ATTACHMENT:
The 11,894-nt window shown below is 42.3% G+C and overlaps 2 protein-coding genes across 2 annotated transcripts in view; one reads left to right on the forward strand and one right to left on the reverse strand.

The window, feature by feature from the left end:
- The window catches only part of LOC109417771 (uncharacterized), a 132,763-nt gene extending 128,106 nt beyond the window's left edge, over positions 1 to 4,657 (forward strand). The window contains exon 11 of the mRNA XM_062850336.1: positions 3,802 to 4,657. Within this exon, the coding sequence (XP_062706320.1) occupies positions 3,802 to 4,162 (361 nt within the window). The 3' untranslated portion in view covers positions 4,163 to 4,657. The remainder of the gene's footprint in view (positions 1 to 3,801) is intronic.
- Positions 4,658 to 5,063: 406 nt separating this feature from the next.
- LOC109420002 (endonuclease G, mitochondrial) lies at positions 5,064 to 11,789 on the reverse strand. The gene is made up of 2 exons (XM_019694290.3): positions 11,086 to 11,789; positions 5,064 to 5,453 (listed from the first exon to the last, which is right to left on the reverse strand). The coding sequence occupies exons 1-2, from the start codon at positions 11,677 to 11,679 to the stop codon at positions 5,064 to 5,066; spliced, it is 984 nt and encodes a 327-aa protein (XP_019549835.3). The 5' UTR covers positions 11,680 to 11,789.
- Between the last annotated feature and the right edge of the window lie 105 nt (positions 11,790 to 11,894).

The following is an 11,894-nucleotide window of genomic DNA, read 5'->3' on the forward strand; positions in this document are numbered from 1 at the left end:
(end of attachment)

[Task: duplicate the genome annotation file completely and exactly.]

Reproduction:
The 11,894-nt window shown below is 42.3% G+C and overlaps 2 protein-coding genes across 2 annotated transcripts in view; one reads left to right on the forward strand and one right to left on the reverse strand.

The window, feature by feature from the left end:
- The window catches only part of LOC109417771 (uncharacterized), a 132,763-nt gene extending 128,106 nt beyond the window's left edge, over positions 1 to 4,657 (forward strand). The window contains exon 11 of the mRNA XM_062850336.1: positions 3,802 to 4,657. Within this exon, the coding sequence (XP_062706320.1) occupies positions 3,802 to 4,162 (361 nt within the window). The 3' untranslated portion in view covers positions 4,163 to 4,657. The remainder of the gene's footprint in view (positions 1 to 3,801) is intronic.
- Positions 4,658 to 5,063: 406 nt separating this feature from the next.
- LOC109420002 (endonuclease G, mitochondrial) lies at positions 5,064 to 11,789 on the reverse strand. The gene is made up of 2 exons (XM_019694290.3): positions 11,086 to 11,789; positions 5,064 to 5,453 (listed from the first exon to the last, which is right to left on the reverse strand). The coding sequence occupies exons 1-2, from the start codon at positions 11,677 to 11,679 to the stop codon at positions 5,064 to 5,066; spliced, it is 984 nt and encodes a 327-aa protein (XP_019549835.3). The 5' UTR covers positions 11,680 to 11,789.
- Between the last annotated feature and the right edge of the window lie 105 nt (positions 11,790 to 11,894).

The following is an 11,894-nucleotide window of genomic DNA, read 5'->3' on the forward strand; positions in this document are numbered from 1 at the left end: